They can also usefully check their Excel macro security settings to control what macros run in which circumstances, as Subzero has been known to arrive in the form of a malicious Excel file, enable multifactor authentication – which organisations should be doing as a matter of course – and review authentication activity for remote access infrastructure.
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Computer Weekly’s sister title SearchSecurity contacted DSIRF, but the organisation did not respond to requests for comment.
Microsoft’s disclosure coincides with written testimony by Cristin Flynn Goodwin, its general manager and associate general counsel, to the US government’s House Permanent Select Committee on Intelligence, which is investigating security threats posed by commercial malware operations such as NSO and, allegedly, now DSIRF.
“Over a decade ago, we started to see companies in the private sector move into this sophisticated surveillance space as autocratic nations and smaller governments sought the capabilities of their larger and better-resourced counterparts,” said Goodwin.
“In some cases, companies were building capabilities for governments to use consistent with the rule of law and democratic values. But in other cases, companies began building and selling surveillance as a service to governments lacking the capabilities to build these technically complex tools, including to authoritarian governments or governments acting inconsistently with the rule of law and human rights norms.
“We see private sector companies pursuing acquisition of newly discovered and privately developed vulnerabilities (zero-day vulnerabilities) and then using those to develop unique capabilities to gain access to systems without user consent. These companies then either sell these exploits or provide related exploit and surveillance services to governments or potentially offer these services to companies for the purpose of industrial espionage.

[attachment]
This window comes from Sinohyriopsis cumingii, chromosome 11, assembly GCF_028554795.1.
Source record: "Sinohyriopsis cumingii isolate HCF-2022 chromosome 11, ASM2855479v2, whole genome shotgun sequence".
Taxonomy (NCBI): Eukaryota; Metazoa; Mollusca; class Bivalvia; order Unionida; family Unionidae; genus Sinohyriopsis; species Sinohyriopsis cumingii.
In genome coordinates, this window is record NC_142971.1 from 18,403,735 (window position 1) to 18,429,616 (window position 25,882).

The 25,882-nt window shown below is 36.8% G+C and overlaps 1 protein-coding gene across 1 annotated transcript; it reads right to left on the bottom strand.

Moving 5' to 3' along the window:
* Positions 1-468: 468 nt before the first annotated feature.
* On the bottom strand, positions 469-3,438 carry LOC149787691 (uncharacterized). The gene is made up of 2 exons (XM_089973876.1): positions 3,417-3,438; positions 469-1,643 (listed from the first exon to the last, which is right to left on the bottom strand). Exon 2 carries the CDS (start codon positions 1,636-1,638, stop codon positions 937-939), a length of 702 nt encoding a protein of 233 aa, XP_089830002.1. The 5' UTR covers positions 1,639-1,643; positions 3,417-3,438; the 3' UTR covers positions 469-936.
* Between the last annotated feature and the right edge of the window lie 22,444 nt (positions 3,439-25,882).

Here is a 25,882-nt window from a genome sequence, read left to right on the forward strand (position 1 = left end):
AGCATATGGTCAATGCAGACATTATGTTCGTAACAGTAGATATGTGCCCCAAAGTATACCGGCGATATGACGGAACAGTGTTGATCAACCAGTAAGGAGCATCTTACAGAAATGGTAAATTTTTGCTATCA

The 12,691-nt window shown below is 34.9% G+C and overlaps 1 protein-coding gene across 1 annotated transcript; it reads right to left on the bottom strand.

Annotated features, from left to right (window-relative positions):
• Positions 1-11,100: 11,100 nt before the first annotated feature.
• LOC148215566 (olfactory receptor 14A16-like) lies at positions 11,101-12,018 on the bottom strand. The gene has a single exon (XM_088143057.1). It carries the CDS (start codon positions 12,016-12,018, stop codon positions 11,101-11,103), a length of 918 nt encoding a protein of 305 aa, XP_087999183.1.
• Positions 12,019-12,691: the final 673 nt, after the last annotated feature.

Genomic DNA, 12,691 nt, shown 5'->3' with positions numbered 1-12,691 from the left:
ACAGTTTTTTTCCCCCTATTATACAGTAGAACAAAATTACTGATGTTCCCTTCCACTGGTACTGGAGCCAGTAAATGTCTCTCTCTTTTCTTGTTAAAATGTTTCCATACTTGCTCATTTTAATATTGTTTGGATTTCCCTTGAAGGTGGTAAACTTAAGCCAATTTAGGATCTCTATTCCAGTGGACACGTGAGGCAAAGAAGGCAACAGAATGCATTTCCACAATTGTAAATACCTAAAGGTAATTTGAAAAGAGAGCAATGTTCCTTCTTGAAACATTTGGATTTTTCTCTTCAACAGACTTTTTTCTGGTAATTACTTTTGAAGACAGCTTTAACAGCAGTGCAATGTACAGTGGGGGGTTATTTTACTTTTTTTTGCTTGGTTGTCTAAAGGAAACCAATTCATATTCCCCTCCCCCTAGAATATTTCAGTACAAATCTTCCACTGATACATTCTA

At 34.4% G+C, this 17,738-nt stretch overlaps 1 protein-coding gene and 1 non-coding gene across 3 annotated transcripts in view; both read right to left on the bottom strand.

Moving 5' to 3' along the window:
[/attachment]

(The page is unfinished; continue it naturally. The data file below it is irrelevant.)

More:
“Once new vulnerabilities are exploited or capabilities to gain access to systems without user consent are developed, other actors can quickly repeat the exercise.”
Goodwin said Microsoft had long advocated for “clear legal and normative regimes” to regulate such technology to prohibit human rights abuses while enabling legitimate security research.
“Cyber espionage not only erodes the rights of the targeted individual, but it also frequently places the security of the online ecosystem at risk,” she said.
“The commercial spyware industry has grown into an industry estimated at over $12bn in value and will likely increase. Cyber security researchers, NGOs, journalists and companies have uncovered disturbing and sometimes tragic abuses of technology, including the targeting of dissidents, journalists, human rights lawyers and workers, politicians, and even family members of targets – including children.
“We welcome Congress’s focus on the risks and abuses the world faces from the unscrupulous use of surveillance technologies.”